The most notable denial is likely the name of the NFL's Washington franchise, "Redskins." But lesser known denials include "Stop the Islamization of America," "The Christian Prostitute," "AMISHHOMO," "Mormon Whiskey," "Ride Hard Retard," "Abort the Republicans," and "Democrats Shouldn't Breed." In contrast, other potentially offensive names have been trademarked.
Some of these examples include Dangerous Negro, Celebretards, Stinky Gringo, Midget-Man, and Off-White Trash. In the Slants case the justices agreed to review, the US Court of Appeals for the Federal Circuit cited the First Amendment and sided with The Slants and its founder Simon Shiao Tam in December.

The appeals court essentially struck down the entire section of trademark law about disparaging trademarks when ruling (PDF) the Constitution even protects "hurtful speech." Courts have been slow to appreciate the expressive power of trademarks. Words—even a single word—can be powerful. Mr.
Simon Shiao Tam named his band THE SLANTS to make a statement about racial and cultural issues in this country.... Many of the marks rejected as disparaging convey hurtful speech that harms members of oft-stigmatized communities.

But the First Amendment protects even hurtful speech. The government appealed, and the high court took the case Thursday.
In its petition (PDF) to the high court, the USPTO said that it's not a "restriction on speech" to be denied a trademark because trademarks are "federal benefits" to advance intellectual property rights. The bar on disparaging marks "does not prevent respondent from promoting his band using any racial slur or image he wishes," the government wrote. "It does not limit how respondent may advertise, what songs he may sing, or what messages he may convey." Lawyers for Tam told the justices in a court filing that he gave the band that name in 2006 because he was "following in the long tradition of 'reappropriation,' in which members of minority groups have reclaimed terms that were once directed at them as insults and turned them outward as badges of pride.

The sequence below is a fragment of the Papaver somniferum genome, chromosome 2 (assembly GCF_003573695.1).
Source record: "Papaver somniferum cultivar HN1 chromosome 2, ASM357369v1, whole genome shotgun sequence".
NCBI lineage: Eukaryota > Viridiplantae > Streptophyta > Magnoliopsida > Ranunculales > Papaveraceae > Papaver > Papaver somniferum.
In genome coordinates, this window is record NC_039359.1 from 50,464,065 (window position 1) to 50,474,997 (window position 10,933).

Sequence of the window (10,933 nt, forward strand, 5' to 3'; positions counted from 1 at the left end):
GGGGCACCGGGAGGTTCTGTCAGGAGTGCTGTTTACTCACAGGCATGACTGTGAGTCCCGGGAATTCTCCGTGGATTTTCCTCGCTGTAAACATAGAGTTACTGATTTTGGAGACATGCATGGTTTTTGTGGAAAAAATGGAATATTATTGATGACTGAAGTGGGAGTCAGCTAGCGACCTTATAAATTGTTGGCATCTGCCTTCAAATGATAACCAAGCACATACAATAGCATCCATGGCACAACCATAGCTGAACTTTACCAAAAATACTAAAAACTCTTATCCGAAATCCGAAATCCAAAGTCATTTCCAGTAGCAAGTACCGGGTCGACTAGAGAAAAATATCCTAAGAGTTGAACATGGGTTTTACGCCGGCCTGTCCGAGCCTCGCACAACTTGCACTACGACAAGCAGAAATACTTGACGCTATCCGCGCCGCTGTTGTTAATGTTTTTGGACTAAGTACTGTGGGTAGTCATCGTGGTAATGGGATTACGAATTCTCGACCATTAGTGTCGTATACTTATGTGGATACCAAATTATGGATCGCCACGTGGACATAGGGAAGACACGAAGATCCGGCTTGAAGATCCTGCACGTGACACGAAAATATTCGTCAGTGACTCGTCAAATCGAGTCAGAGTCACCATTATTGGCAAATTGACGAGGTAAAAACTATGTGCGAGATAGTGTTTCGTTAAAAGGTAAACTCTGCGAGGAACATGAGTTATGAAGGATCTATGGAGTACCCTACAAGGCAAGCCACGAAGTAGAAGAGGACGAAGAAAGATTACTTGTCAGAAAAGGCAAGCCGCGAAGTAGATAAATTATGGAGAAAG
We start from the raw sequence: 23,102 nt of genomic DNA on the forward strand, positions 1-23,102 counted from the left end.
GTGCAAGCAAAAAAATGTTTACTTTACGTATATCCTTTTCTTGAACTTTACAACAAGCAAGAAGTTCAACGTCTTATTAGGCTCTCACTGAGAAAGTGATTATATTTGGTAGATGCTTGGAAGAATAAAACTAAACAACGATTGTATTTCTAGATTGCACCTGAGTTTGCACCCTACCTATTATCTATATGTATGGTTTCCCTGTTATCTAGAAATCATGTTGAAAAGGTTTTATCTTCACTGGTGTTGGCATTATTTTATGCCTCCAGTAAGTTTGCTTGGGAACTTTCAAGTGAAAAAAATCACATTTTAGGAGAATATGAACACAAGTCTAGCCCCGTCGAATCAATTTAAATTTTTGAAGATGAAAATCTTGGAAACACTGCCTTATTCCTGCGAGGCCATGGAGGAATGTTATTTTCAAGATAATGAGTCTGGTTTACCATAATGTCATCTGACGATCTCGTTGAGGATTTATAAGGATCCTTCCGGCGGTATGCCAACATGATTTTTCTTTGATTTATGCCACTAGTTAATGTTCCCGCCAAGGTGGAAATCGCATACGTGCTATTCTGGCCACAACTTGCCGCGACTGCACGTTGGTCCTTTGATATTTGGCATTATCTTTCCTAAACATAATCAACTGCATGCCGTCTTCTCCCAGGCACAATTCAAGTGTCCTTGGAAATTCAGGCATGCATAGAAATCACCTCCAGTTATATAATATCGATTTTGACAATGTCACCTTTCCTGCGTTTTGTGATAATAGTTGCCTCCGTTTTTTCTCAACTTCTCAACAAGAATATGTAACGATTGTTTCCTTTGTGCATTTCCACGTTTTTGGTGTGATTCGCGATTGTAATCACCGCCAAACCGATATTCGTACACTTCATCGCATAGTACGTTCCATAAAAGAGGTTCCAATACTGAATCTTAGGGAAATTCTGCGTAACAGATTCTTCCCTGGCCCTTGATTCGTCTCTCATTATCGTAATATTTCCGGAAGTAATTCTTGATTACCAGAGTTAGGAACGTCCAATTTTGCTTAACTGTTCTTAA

In recent times, the most conspicuous examples have been words such as 'queer,' 'dyke,' and so on—formerly derogatory terms that have been so successfully adopted by members of the gay and lesbian community that they have now lost most, if not all, of their pejorative connotations." What's the benefit of trademark, anyway? According to the American Bar Association: Registration on either register provides a number of benefits, including: (i) it grants the right to use the registered trademark symbol: ®, (ii) it grants the right to file a trademark infringement lawsuit in federal court and to obtain monetary remedies, including infringer’s profits, damages, costs, and, in some cases, treble damages and attorneys’ fees, (iii) it acts as a bar to the registration of another confusingly similar mark, and (iv) it may serve as the basis for an international trademark application. Here is a list of papers with the Supreme Court about the case.

Jury says Led Zeppelin did not rip off “Stairway to Heaven”